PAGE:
had sent with the PUT request. [[anchor22: See comments on ietf-
discuss mailing list. --reschke]]
-> Not fixed.
Section 7.5., para. 1:
Some calendaring REPORTs defined in this document allow partial
retrieval of calendar object resources. A CalDAV client MAY specify
what information to return in the body of a calendaring REPORT
request. [[anchor29: Why does this simple statement require RFC2219
terminology? Please don't over-use it. In particular, please check
that all "MAY" requirements really are needed for the purposes
outlined in RFC2219. --reschke]]
-> This one was fixed, but I think there are more of these, such as in
Agreed several of the other paragraphs in that section need to use 'may'
instead of 'MAY'. We will provide a note to the RFC editor for that.
Section 7.8., para. 4:
The request body MUST be a CALDAV:calendar-multiget XML element
(see Section 9.9). If the Request-URI is a collection resource,
then the DAV:href elements MUST refer to calendar object resources
within that collection, and they MAY refer to calendar object
resources at any depth within the collection. As a result the
"Depth" header MUST be ignored by the server and SHOULD NOT be
sent by the client. [[anchor42: Bad idea. Just stick with
RFC3253/RFC3744 terminology (invalid depth values are rejected by
the server, not ignored). This leaves the possibilily to later
define semantics for these values. --reschke]] If the Request-URI
refers to a non-collection resource, then there MUST be a single
DAV:href element that is equivalent to the Request-URI.
-> Not fixed.
We felt multiget was a special case here as depth is really not relevant
since the actual resources 'touched' by the report are explicitly listed in
the request. i.e. the server does not do any hierarchy traversal per-se as
it would for PROPFIND or other REPORTs, so Depth is never going to be used.
Section 8.4., para. 3:
For calendar sharing and scheduling use cases, one might wish to find
the calendar belonging to another user. If the other user has a
calendar in the same repository, that calendar can be found by using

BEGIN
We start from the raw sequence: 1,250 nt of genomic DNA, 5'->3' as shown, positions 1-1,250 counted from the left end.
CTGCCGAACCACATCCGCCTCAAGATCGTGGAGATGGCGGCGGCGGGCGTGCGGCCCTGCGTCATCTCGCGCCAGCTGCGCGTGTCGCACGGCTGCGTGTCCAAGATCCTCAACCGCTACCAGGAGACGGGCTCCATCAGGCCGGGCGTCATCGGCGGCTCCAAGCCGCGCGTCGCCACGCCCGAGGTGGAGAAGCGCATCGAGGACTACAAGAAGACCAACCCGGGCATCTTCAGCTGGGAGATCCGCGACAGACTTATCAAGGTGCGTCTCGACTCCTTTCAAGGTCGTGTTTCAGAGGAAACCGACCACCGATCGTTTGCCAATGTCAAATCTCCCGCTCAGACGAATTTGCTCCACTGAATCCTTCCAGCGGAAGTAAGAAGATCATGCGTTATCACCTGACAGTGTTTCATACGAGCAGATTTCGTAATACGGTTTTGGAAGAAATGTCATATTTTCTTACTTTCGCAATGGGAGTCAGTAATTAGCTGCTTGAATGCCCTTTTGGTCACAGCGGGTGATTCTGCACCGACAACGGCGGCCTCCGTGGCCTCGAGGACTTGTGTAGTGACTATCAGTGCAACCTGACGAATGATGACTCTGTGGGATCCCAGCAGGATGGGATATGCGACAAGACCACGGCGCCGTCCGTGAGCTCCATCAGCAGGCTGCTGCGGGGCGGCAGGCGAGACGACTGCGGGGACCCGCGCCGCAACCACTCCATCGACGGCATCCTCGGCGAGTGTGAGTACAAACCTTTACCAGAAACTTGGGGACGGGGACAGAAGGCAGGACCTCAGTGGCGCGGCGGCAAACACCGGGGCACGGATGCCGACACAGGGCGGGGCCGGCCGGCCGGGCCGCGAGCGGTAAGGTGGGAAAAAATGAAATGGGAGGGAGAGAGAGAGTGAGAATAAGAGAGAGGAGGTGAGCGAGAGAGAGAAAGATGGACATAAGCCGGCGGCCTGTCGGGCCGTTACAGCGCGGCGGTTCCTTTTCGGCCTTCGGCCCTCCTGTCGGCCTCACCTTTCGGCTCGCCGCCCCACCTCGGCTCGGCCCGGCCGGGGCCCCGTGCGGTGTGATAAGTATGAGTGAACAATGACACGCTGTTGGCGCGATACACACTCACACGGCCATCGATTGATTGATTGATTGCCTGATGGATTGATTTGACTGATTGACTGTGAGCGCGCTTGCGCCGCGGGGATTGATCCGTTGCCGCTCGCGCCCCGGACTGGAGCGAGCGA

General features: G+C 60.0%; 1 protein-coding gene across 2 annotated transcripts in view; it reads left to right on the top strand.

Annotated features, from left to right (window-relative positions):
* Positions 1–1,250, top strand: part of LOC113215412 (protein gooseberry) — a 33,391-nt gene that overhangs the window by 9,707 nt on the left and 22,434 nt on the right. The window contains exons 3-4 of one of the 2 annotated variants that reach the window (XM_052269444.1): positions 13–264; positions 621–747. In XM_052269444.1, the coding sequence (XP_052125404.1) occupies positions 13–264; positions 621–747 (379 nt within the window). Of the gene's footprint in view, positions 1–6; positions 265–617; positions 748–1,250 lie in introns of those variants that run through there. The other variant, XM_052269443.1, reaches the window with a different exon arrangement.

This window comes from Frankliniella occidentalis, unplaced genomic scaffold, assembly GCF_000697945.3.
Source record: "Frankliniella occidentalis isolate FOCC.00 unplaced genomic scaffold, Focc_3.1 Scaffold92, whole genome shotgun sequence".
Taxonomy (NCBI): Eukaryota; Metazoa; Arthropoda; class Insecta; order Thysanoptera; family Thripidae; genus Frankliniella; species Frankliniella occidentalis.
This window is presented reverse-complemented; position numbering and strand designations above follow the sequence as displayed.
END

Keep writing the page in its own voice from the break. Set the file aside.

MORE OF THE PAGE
the principal namespace required by WebDAV ACL support. For other
cases, the authors have no universal solution but implementers can
consider whether to use vCard [RFC2426] or LDAP [RFC2251] standards
together with calendar attributes [RFC2739]. [[anchor55: LDAP
reference is outdated. --reschke]]
-> Not fixed.
Will get fixed via note to RFC editor.
Section 8.5.2., para. 1:
CalDAV clients SHOULD support downloading of external attachments
referenced by arbitrary URI schemes, by either processing them
directly, or by passing the attachment URI to a suitable "helper
application" for processing, if such an application exists. CalDAV
clients MUST support downloading of external attachments referenced
by the "http" URI scheme, and MAY support downloading of external
attachments referenced by the "https" URI scheme. An external
attachment could be: [[anchor59: Very confusing: MAY, SHOULD and MUST
requirements for basically the same thing. In particular, the MAY
for "https" is bogus, because the spec just stated that the client
SHOULD support arbitrary schemes. --reschke]]
-> Not fixed.
We did not feel this needed to be changed.
Section 9.5., para. 7:
Note: The CALDAV:calendar-data XML element is specified in requests
and responses inside the DAV:prop XML element as if it were a
WebDAV property. However, the CALDAV:calendar-data XML element is
not a WebDAV property and as such it is not returned in PROPFIND
responses nor used in PROPPATCH requests. [[anchor62: For this
reason, I think a syntax where it can't be confused with a
property whould be better. --reschke]]
-> Not fixed, but I didn't expect that :-)
Right - such a change would be a major change to the spec and would
seriously impact many existing implementations. Note that we did originally
have the calendar-data element as a non-property element in the
multi-status response, but that lead to issues with how to indicate that
there was an error with reading that data as opposed to error/success with
the properties. i.e. we would have had to increase the amount of extra XML
in the multi-status to tie together a status element with the
calendar-data. Overall it was felt making it a property would be better all